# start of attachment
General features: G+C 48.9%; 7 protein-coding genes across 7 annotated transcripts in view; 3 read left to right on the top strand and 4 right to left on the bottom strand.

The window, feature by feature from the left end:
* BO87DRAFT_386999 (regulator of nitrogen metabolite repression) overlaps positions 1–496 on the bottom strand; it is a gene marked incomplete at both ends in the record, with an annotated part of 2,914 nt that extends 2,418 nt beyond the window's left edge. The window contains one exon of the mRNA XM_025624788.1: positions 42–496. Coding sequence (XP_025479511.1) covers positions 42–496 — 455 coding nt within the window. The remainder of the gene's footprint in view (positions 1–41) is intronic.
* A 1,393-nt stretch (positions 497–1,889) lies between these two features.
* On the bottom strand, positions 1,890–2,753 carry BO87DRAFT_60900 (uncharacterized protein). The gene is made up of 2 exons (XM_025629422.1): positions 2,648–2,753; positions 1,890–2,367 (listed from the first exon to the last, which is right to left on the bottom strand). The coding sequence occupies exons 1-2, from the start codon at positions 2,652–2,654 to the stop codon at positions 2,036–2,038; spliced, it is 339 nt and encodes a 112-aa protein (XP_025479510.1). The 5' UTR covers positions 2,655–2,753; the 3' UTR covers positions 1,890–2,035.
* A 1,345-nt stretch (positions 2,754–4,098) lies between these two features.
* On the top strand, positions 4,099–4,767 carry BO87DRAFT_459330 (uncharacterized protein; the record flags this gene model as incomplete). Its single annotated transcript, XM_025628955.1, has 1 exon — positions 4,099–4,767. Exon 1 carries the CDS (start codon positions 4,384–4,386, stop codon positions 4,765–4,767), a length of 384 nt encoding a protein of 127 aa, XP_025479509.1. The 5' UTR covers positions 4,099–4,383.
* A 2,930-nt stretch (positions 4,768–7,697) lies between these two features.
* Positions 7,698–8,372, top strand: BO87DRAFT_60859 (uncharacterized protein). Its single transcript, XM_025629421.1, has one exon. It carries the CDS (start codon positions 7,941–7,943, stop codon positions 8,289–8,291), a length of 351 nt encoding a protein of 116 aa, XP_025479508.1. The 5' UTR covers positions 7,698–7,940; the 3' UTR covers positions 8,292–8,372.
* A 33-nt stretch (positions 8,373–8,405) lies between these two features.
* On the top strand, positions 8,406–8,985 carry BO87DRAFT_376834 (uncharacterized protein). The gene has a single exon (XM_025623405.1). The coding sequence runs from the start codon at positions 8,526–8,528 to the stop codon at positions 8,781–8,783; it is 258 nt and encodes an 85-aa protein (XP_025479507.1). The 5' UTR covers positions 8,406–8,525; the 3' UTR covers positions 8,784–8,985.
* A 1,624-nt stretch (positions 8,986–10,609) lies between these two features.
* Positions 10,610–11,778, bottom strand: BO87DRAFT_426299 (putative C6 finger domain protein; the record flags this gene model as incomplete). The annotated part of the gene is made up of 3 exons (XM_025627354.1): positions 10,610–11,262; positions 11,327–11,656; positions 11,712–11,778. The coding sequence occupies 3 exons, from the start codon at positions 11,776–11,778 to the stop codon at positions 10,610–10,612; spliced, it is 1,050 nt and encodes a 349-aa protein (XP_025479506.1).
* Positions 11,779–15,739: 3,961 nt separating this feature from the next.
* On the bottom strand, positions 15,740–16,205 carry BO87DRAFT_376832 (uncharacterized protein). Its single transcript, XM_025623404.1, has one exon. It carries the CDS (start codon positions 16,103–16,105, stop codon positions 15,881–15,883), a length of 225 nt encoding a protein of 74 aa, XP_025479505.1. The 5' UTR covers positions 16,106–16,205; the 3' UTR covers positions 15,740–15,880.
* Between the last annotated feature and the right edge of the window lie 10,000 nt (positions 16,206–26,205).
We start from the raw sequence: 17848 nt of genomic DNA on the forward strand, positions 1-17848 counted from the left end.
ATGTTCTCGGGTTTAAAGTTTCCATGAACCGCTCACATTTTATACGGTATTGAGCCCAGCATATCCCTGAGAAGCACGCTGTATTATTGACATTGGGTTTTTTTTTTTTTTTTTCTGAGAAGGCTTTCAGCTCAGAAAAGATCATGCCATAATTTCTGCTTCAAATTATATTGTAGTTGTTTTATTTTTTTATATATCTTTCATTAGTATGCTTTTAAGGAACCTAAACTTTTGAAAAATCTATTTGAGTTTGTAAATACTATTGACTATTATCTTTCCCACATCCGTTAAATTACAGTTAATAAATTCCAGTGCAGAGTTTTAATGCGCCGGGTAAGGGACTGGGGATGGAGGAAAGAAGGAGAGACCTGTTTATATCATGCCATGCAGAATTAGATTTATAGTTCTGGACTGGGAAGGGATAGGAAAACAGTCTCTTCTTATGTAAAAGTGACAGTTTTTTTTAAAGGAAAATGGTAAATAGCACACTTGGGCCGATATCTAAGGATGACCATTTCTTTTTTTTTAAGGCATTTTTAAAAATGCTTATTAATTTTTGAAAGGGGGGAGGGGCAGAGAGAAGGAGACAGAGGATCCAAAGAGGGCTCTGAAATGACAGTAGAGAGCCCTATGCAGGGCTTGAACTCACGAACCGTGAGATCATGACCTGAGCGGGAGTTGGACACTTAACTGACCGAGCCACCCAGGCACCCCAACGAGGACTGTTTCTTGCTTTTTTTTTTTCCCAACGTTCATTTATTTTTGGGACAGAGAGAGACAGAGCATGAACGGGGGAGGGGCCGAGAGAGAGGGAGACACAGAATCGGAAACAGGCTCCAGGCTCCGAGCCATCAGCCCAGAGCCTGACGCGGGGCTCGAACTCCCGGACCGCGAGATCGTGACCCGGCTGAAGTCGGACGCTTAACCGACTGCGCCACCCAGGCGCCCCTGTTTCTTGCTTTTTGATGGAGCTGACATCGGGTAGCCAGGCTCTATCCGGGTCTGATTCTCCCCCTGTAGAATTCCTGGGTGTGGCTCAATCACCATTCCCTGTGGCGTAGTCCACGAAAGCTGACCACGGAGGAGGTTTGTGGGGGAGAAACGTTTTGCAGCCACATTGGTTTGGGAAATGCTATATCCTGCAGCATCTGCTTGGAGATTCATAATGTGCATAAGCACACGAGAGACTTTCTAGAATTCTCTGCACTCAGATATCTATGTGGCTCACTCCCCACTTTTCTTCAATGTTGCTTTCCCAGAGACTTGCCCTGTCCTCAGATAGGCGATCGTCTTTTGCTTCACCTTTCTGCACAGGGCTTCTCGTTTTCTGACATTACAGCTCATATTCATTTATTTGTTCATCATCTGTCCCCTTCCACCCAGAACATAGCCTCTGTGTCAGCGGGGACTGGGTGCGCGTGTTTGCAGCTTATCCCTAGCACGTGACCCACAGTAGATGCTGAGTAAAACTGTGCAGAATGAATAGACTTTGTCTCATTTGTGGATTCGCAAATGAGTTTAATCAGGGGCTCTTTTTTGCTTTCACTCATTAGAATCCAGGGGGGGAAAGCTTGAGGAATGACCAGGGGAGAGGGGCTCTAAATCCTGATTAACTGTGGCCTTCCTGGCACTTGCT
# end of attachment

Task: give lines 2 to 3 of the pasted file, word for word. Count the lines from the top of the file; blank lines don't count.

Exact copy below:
The window, feature by feature from the left end:
* BO87DRAFT_386999 (regulator of nitrogen metabolite repression) overlaps positions 1–496 on the bottom strand; it is a gene marked incomplete at both ends in the record, with an annotated part of 2,914 nt that extends 2,418 nt beyond the window's left edge. The window contains one exon of the mRNA XM_025624788.1: positions 42–496. Coding sequence (XP_025479511.1) covers positions 42–496 — 455 coding nt within the window. The remainder of the gene's footprint in view (positions 1–41) is intronic.